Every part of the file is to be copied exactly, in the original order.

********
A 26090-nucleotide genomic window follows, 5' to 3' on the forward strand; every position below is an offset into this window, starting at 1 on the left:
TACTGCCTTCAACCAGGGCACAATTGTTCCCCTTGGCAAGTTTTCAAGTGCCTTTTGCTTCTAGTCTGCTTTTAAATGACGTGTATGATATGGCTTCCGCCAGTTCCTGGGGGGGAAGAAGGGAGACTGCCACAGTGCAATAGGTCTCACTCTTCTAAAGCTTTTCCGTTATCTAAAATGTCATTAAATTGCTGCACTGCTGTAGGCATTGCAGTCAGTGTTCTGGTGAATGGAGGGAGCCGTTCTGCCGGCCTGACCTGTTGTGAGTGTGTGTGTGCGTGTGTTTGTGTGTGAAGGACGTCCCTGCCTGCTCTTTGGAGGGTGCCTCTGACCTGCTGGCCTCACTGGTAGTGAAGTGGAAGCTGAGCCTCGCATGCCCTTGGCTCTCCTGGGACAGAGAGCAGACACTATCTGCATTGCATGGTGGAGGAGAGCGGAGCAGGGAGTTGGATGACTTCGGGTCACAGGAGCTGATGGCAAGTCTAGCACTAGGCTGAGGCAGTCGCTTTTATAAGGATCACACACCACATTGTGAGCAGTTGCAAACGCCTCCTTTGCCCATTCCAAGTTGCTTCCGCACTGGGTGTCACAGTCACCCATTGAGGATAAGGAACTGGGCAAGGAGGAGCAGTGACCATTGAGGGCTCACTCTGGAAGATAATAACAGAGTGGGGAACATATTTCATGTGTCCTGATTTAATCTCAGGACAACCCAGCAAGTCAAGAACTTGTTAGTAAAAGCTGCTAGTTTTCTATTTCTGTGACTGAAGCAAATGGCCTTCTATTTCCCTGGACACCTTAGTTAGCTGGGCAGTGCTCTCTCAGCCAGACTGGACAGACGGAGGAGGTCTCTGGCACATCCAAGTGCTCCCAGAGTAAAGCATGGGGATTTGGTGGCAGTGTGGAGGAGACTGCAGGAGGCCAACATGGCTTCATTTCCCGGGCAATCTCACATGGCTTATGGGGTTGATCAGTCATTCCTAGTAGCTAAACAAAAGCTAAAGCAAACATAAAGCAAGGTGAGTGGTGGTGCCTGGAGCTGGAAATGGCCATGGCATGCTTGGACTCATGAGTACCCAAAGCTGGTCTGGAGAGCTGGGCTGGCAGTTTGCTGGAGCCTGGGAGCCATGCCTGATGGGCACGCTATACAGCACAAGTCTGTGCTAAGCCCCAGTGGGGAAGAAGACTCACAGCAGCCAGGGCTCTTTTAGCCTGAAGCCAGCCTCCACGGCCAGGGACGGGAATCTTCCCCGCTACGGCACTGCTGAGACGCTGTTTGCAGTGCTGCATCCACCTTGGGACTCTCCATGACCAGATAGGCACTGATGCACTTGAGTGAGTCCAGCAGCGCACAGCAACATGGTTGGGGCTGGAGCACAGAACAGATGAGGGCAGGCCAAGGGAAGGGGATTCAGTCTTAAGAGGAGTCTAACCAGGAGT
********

A 26090-nucleotide genomic window follows, 5' to 3' on the forward strand; every position below is an offset into this window, starting at 1 on the left:
TACTGCCTTCAACCAGGGCACAATTGTTCCCCTTGGCAAGTTTTCAAGTGCCTTTTGCTTCTAGTCTGCTTTTAAATGACGTGTATGATATGGCTTCCGCCAGTTCCTGGGGGGGAAGAAGGGAGACTGCCACAGTGCAATAGGTCTCACTCTTCTAAAGCTTTTCCGTTATCTAAAATGTCATTAAATTGCTGCACTGCTGTAGGCATTGCAGTCAGTGTTCTGGTGAATGGAGGGAGCCGTTCTGCCGGCCTGACCTGTTGTGAGTGTGTGTGTGCGTGTGTTTGTGTGTGAAGGACGTCCCTGCCTGCTCTTTGGAGGGTGCCTCTGACCTGCTGGCCTCACTGGTAGTGAAGTGGAAGCTGAGCCTCGCATGCCCTTGGCTCTCCTGGGACAGAGAGCAGACACTATCTGCATTGCATGGTGGAGGAGAGCGGAGCAGGGAGTTGGATGACTTCGGGTCACAGGAGCTGATGGCAAGTCTAGCACTAGGCTGAGGCAGTCGCTTTTATAAGGATCACACACCACATTGTGAGCAGTTGCAAACGCCTCCTTTGCCCATTCCAAGTTGCTTCCGCACTGGGTGTCACAGTCACCCATTGAGGATAAGGAACTGGGCAAGGAGGAGCAGTGACCATTGAGGGCTCACTCTGGAAGATAATAACAGAGTGGGGAACATATTTCATGTGTCCTGATTTAATCTCAGGACAACCCAGCAAGTCAAGAACTTGTTAGTAAAAGCTGCTAGTTTTCTATTTCTGTGACTGAAGCAAATGGCCTTCTATTTCCCTGGACACCTTAGTTAGCTGGGCAGTGCTCTCTCAGCCAGACTGGACAGACGGAGGAGGTCTCTGGCACATCCAAGTGCTCCCAGAGTAAAGCATGGGGATTTGGTGGCAGTGTGGAGGAGACTGCAGGAGGCCAACATGGCTTCATTTCCCGGGCAATCTCACATGGCTTATGGGGTTGATCAGTCATTCCTAGTAGCTAAACAAAAGCTAAAGCAAACATAAAGCAAGGTGAGTGGTGGTGCCTGGAGCTGGAAATGGCCATGGCATGCTTGGACTCATGAGTACCCAAAGCTGGTCTGGAGAGCTGGGCTGGCAGTTTGCTGGAGCCTGGGAGCCATGCCTGATGGGCACGCTATACAGCACAAGTCTGTGCTAAGCCCCAGTGGGGAAGAAGACTCACAGCAGCCAGGGCTCTTTTAGCCTGAAGCCAGCCTCCACGGCCAGGGACGGGAATCTTCCCCGCTACGGCACTGCTGAGACGCTGTTTGCAGTGCTGCATCCACCTTGGGACTCTCCATGACCAGATAGGCACTGATGCACTTGAGTGAGTCCAGCAGCGCACAGCAACATGGTTGGGGCTGGAGCACAGAACAGATGAGGGCAGGCCAAGGGAAGGGGATTCAGTCTTAAGAGGAGTCTAACCAGGAGT